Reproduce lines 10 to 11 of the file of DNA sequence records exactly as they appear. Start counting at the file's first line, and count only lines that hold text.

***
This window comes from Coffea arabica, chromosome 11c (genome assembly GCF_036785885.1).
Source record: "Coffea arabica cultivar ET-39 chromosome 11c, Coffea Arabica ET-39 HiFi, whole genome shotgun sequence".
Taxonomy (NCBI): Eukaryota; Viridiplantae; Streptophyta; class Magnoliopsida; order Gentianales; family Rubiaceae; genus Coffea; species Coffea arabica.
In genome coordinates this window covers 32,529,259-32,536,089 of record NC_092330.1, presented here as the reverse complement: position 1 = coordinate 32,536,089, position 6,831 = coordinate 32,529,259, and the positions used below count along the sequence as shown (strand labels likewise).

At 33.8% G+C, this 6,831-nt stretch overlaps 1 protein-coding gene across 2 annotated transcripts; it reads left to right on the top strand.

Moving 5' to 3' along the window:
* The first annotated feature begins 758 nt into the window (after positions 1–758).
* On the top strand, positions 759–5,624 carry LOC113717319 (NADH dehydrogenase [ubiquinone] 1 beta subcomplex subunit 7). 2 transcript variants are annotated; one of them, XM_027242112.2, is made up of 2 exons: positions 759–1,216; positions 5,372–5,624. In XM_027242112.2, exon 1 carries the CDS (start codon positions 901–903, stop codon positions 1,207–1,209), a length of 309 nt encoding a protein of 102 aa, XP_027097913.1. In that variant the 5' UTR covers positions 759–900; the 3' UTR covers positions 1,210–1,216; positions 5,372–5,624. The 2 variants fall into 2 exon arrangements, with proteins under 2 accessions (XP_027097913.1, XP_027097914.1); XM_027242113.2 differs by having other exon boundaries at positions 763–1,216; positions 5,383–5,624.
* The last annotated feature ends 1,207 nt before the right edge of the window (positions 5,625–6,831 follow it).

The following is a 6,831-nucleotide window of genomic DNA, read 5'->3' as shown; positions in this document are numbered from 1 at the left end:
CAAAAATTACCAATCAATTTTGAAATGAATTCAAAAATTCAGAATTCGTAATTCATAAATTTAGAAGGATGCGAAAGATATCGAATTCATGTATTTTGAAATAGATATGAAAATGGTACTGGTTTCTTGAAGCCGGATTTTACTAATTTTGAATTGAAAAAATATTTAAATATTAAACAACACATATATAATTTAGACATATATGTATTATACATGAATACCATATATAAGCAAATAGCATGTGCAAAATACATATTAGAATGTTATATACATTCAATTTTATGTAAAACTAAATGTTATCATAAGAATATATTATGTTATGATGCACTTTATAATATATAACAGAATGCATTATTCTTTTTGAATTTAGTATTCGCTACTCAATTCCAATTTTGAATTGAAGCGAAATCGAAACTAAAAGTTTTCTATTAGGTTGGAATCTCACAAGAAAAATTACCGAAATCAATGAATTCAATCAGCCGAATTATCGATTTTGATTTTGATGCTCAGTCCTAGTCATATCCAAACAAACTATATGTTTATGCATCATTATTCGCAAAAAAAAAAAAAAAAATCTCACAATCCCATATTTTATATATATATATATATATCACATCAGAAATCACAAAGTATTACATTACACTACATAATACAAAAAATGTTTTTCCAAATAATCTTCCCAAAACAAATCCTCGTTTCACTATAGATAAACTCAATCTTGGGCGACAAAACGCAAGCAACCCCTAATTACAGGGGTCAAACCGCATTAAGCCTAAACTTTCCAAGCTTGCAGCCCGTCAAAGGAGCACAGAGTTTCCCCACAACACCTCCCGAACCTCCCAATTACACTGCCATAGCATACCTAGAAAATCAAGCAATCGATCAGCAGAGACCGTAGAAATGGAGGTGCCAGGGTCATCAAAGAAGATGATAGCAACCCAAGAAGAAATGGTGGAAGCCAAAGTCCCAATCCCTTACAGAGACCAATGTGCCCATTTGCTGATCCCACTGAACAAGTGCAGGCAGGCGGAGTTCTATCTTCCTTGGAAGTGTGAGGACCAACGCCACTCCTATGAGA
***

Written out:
The following is a 6,831-nucleotide window of genomic DNA, read 5'->3' as shown; positions in this document are numbered from 1 at the left end:
CAAAAATTACCAATCAATTTTGAAATGAATTCAAAAATTCAGAATTCGTAATTCATAAATTTAGAAGGATGCGAAAGATATCGAATTCATGTATTTTGAAATAGATATGAAAATGGTACTGGTTTCTTGAAGCCGGATTTTACTAATTTTGAATTGAAAAAATATTTAAATATTAAACAACACATATATAATTTAGACATATATGTATTATACATGAATACCATATATAAGCAAATAGCATGTGCAAAATACATATTAGAATGTTATATACATTCAATTTTATGTAAAACTAAATGTTATCATAAGAATATATTATGTTATGATGCACTTTATAATATATAACAGAATGCATTATTCTTTTTGAATTTAGTATTCGCTACTCAATTCCAATTTTGAATTGAAGCGAAATCGAAACTAAAAGTTTTCTATTAGGTTGGAATCTCACAAGAAAAATTACCGAAATCAATGAATTCAATCAGCCGAATTATCGATTTTGATTTTGATGCTCAGTCCTAGTCATATCCAAACAAACTATATGTTTATGCATCATTATTCGCAAAAAAAAAAAAAAAAATCTCACAATCCCATATTTTATATATATATATATATATCACATCAGAAATCACAAAGTATTACATTACACTACATAATACAAAAAATGTTTTTCCAAATAATCTTCCCAAAACAAATCCTCGTTTCACTATAGATAAACTCAATCTTGGGCGACAAAACGCAAGCAACCCCTAATTACAGGGGTCAAACCGCATTAAGCCTAAACTTTCCAAGCTTGCAGCCCGTCAAAGGAGCACAGAGTTTCCCCACAACACCTCCCGAACCTCCCAATTACACTGCCATAGCATACCTAGAAAATCAAGCAATCGATCAGCAGAGACCGTAGAAATGGAGGTGCCAGGGTCATCAAAGAAGATGATAGCAACCCAAGAAGAAATGGTGGAAGCCAAAGTCCCAATCCCTTACAGAGACCAATGTGCCCATTTGCTGATCCCACTGAACAAGTGCAGGCAGGCGGAGTTCTATCTTCCTTGGAAGTGTGAGGACCAACGCCACTCCTATGAGA